This weekend saw me visit to 3 excavations of some importance in the story of our past. In terms of British prehistory the Neolithic is perhaps the most striking as it is the period when we begin to see, quite literally, traces of people in the past. The Neolithic is the time when monuments, some to the dead and others we still do not understand, appear in the landscape. The 3 sites visited were Avebury, Marden henge (also in Wiltshire) and Dorstone Hill in Herefordshire. Each of them is a research excavation – that is they are undertaken by researchers based in University Depts of Archaeology as opposed to a commercial unit as part of a development such as road building. As such they are aiming to answer specific questions about the past and hope to find answers in the ground and news reaches us this morning of the team finding what they believe to be a house!
At Avebury, the team led by Dr’s Josh Pollard, Mark Gillings, Nick Snashall, Ros Cleal and Mike Allen are looking for evidence for the daily life of the people who built the monument. This is the third year of the project and the team were anticipating finding more artefacts to shed light on the construction of the Avenue at Avebury. The Avenue consists of two rows of upstanding megaliths which stretch from the henge at Avebury to a monument called the Sanctuary some 2.5km away. As you approach Avebury from the A4 you will see the Avenue and the excavation quite clearly.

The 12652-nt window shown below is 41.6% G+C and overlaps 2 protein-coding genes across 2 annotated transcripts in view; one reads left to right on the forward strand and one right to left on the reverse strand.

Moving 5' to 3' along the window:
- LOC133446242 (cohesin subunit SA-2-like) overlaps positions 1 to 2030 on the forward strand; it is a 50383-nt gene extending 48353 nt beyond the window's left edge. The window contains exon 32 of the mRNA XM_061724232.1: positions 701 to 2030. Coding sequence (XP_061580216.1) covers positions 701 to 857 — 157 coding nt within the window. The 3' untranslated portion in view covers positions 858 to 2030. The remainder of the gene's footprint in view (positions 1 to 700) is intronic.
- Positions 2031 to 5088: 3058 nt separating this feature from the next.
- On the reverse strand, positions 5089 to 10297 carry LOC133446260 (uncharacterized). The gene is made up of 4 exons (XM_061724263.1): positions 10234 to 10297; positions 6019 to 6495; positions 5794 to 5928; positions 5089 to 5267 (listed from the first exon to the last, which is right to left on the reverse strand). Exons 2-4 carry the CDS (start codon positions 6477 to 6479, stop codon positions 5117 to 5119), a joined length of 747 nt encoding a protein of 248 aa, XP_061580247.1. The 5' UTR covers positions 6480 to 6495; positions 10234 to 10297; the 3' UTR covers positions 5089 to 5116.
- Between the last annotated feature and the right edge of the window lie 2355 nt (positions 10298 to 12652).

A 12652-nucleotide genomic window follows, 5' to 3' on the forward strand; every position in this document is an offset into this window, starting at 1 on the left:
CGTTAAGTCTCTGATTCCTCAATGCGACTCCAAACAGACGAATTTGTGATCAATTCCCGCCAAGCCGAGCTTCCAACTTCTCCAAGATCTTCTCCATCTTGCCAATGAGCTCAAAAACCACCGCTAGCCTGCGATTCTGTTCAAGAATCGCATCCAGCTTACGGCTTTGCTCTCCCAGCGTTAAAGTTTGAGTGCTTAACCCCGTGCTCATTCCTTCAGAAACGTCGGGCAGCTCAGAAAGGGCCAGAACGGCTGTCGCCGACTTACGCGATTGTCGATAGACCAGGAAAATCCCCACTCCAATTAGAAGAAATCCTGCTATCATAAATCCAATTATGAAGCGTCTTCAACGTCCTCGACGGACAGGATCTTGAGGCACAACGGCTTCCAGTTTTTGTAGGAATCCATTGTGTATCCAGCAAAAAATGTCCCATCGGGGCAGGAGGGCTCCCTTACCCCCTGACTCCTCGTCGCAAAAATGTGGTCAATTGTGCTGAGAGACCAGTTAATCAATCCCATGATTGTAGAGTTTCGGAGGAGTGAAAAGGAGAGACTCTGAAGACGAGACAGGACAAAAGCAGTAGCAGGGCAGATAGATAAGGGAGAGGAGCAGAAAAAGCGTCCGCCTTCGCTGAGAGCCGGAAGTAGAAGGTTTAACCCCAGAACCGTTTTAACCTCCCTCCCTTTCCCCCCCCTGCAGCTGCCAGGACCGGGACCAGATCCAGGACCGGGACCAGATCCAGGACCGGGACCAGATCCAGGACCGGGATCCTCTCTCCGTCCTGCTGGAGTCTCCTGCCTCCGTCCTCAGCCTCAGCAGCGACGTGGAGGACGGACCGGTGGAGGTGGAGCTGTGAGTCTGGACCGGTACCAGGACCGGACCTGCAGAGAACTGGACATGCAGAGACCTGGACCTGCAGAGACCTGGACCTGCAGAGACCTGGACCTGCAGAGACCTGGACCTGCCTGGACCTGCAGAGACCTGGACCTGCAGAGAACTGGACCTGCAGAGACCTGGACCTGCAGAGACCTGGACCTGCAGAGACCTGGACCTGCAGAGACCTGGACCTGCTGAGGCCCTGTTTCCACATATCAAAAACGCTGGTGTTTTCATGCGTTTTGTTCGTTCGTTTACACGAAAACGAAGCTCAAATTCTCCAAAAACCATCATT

The team had opened two trenches as part of this years work and it was still early days when we visited on Friday. As you can see in the images below, the turf had been removed and they were in the process of cleaning the surface to reveal what was hoped to be the original ground surface. The Avenue has been excavated before – by Alexander Keiller in the 1930s and if you look carefully in the image of Dr Gillings talking to the students you will see an area of soil with white speckles of chalk. This is the backfill of Keiller’s old trench.
When we were there Dr Gillings expressed the hope that they would find exciting things, as archaeologists always do, but it seems they really have hit the jackpot this time! We’ll keep in touch with the team on the Avenue and pass news on as we hear it!
Ian Parker Heath